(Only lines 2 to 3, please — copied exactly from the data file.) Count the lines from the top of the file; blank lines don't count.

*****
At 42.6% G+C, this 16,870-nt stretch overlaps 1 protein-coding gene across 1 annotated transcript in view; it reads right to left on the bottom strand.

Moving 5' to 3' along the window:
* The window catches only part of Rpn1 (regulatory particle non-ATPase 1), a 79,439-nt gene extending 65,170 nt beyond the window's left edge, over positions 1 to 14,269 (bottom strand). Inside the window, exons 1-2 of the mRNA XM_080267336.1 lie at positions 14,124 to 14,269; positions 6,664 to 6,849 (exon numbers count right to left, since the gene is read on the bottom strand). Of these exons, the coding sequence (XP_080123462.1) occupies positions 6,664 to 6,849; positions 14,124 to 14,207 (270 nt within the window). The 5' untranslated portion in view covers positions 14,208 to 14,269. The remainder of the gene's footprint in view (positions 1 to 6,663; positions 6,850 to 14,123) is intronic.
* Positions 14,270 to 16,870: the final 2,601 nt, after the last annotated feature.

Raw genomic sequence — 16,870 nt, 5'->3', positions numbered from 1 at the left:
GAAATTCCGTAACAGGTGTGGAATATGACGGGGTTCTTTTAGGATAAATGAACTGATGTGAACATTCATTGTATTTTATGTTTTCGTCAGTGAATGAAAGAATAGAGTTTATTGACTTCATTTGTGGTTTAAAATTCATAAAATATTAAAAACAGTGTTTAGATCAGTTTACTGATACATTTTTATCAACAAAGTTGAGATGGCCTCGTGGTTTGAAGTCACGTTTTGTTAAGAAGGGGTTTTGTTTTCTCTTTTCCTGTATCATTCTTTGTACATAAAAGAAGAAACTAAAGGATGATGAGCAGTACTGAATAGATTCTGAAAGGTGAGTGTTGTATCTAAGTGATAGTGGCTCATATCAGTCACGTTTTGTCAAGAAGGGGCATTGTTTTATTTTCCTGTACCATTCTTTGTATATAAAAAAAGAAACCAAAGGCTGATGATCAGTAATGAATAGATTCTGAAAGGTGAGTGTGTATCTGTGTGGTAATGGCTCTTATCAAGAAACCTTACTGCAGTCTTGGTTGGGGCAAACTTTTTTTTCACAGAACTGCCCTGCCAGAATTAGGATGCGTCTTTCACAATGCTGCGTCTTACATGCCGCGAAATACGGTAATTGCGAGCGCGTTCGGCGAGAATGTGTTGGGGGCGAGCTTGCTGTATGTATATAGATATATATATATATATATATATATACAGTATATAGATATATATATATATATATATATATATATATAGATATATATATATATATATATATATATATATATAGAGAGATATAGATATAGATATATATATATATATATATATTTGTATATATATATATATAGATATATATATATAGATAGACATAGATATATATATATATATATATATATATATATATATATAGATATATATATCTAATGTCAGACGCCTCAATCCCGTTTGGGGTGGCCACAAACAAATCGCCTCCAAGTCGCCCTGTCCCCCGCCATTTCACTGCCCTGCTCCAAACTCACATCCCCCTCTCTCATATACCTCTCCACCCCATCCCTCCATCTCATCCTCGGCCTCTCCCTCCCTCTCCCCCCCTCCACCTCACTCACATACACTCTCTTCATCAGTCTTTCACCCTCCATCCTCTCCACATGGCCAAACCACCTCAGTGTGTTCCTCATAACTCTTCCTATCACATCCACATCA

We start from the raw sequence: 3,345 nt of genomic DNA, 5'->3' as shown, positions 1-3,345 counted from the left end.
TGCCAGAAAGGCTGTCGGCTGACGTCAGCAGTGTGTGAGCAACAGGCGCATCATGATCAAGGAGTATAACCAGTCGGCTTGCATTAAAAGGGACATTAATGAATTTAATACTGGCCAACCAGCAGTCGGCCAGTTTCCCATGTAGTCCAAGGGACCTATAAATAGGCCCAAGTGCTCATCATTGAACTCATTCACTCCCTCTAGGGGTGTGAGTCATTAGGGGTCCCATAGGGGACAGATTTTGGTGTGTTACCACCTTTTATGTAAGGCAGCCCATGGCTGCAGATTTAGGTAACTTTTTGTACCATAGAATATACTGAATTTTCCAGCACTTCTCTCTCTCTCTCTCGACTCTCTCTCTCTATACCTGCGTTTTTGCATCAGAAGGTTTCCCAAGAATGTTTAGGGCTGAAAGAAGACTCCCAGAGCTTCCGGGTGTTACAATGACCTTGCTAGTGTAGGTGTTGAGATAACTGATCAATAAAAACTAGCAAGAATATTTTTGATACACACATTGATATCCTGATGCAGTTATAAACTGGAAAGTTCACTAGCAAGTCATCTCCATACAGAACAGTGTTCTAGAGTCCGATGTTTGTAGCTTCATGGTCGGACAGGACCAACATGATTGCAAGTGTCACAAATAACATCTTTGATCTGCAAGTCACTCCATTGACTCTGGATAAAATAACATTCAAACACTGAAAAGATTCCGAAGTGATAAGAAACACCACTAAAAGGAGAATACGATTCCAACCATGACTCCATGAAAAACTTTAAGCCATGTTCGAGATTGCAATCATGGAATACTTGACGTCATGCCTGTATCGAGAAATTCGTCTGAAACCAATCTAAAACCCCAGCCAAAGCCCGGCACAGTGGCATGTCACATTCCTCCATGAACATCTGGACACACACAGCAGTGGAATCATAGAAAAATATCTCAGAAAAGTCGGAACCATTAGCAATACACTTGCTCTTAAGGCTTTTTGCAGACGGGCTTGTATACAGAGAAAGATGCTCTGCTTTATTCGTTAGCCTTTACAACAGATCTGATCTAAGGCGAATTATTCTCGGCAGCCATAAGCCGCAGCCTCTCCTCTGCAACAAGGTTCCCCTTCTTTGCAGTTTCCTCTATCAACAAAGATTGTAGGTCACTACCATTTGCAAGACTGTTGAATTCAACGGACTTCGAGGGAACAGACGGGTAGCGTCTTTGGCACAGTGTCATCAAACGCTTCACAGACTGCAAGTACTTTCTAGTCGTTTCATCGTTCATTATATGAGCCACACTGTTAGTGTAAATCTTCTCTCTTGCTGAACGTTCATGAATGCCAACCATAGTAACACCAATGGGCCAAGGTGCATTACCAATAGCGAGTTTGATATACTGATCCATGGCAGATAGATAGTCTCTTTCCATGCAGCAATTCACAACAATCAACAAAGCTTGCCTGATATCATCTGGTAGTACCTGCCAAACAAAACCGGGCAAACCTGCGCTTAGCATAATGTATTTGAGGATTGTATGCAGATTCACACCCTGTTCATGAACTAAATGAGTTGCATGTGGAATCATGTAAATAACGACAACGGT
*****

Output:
Moving 5' to 3' along the window:
* The window catches only part of Rpn1 (regulatory particle non-ATPase 1), a 79,439-nt gene extending 65,170 nt beyond the window's left edge, over positions 1 to 14,269 (bottom strand). Inside the window, exons 1-2 of the mRNA XM_080267336.1 lie at positions 14,124 to 14,269; positions 6,664 to 6,849 (exon numbers count right to left, since the gene is read on the bottom strand). Of these exons, the coding sequence (XP_080123462.1) occupies positions 6,664 to 6,849; positions 14,124 to 14,207 (270 nt within the window). The 5' untranslated portion in view covers positions 14,208 to 14,269. The remainder of the gene's footprint in view (positions 1 to 6,663; positions 6,850 to 14,123) is intronic.